EVER SINCE the Duvalier dictatorship was overthrown in 1986, the island nation of Haiti has been plagued by turmoil. Even by such a standard, the coup that overthrew President Jean Bertrand Aristide Monday was anything but routine: It ousted Haiti's first democratically elected president.
The Bush administration's firm stand against the junta -- including the cutoff of desperately needed humanitarian assistance -- was a tough but necessary first step. It is terrible that humanitarian aid is to be denied the poorest nation in the Western Hemisphere. But the generals must be forcefully reminded that without an international lifeline even a Haiti run by the military will starve.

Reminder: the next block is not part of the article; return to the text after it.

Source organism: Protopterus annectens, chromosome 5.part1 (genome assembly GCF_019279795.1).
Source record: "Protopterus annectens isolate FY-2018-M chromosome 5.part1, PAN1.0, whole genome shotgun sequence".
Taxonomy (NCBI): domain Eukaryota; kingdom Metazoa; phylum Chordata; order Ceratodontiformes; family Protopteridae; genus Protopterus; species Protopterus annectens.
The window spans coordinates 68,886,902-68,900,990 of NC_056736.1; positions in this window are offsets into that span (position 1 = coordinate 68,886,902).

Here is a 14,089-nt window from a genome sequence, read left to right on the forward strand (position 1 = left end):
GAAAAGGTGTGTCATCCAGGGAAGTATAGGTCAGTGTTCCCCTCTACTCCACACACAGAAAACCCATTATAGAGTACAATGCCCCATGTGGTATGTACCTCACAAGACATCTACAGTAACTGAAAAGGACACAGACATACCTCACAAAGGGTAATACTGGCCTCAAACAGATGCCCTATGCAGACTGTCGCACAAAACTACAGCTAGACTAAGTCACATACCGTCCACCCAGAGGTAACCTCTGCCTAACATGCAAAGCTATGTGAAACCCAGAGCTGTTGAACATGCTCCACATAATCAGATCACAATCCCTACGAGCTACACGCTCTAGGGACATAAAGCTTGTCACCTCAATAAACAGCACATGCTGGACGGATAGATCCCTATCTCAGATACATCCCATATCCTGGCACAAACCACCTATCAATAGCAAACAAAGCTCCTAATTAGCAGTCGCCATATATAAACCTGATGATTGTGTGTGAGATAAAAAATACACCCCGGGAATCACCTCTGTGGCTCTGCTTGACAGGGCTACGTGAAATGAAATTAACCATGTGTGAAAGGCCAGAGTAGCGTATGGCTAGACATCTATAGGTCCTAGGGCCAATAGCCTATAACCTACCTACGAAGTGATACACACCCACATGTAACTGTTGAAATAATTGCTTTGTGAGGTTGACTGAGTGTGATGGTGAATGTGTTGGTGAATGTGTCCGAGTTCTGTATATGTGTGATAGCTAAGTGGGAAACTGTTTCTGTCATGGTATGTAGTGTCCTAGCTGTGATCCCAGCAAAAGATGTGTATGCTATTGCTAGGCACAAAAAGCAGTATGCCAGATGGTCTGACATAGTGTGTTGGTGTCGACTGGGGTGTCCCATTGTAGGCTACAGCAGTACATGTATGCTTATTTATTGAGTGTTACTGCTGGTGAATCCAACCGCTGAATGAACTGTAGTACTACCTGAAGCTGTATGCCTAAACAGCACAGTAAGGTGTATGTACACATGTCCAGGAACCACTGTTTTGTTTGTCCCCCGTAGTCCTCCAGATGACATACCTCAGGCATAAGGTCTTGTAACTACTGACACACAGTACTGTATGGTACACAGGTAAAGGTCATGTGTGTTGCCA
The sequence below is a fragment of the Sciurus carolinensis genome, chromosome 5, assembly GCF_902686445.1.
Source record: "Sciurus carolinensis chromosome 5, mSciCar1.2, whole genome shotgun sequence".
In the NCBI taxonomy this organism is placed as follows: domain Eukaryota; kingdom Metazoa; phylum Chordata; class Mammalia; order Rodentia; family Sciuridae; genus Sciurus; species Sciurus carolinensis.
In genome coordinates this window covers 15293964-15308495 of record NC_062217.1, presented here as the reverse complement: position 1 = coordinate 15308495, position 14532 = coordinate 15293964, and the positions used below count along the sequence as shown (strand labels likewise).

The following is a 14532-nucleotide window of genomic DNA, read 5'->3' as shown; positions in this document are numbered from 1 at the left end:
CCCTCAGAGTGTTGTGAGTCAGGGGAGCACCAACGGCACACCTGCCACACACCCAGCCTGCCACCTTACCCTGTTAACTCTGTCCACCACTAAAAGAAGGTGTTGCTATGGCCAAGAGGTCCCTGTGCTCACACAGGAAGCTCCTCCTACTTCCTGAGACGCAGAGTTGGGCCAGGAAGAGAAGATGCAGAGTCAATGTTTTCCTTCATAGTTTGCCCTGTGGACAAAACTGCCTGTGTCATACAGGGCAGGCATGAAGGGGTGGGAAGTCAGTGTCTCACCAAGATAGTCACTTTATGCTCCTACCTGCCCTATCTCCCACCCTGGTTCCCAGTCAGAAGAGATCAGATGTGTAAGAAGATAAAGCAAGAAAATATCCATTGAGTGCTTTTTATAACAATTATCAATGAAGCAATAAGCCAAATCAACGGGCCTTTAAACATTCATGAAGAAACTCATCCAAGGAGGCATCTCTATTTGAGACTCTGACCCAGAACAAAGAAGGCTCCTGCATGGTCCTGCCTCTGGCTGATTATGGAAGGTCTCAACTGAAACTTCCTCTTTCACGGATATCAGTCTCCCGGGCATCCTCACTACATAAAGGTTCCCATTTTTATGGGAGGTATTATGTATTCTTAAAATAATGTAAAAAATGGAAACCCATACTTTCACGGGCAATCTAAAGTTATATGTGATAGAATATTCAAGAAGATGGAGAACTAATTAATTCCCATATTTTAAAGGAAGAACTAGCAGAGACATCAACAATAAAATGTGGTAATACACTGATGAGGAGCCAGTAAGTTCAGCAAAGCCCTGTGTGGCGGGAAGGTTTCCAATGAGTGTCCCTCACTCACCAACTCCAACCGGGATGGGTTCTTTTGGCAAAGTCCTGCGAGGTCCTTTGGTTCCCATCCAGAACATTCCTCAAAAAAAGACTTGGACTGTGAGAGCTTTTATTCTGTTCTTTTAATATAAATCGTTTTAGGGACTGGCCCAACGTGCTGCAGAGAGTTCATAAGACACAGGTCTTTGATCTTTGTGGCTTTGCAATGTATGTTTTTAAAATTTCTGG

Washington's job now is to rally the other democratic nations of the hemisphere against the coup -- the sooner the better. Repeated intervention by the Haitian military is obviously not the cure for what ails this country of 6 million. Indeed, Haiti's militarism is a disease itself: Every civilian leader who has tried to make democracy work runs up against stubborn resistance from the 7,000-man military force.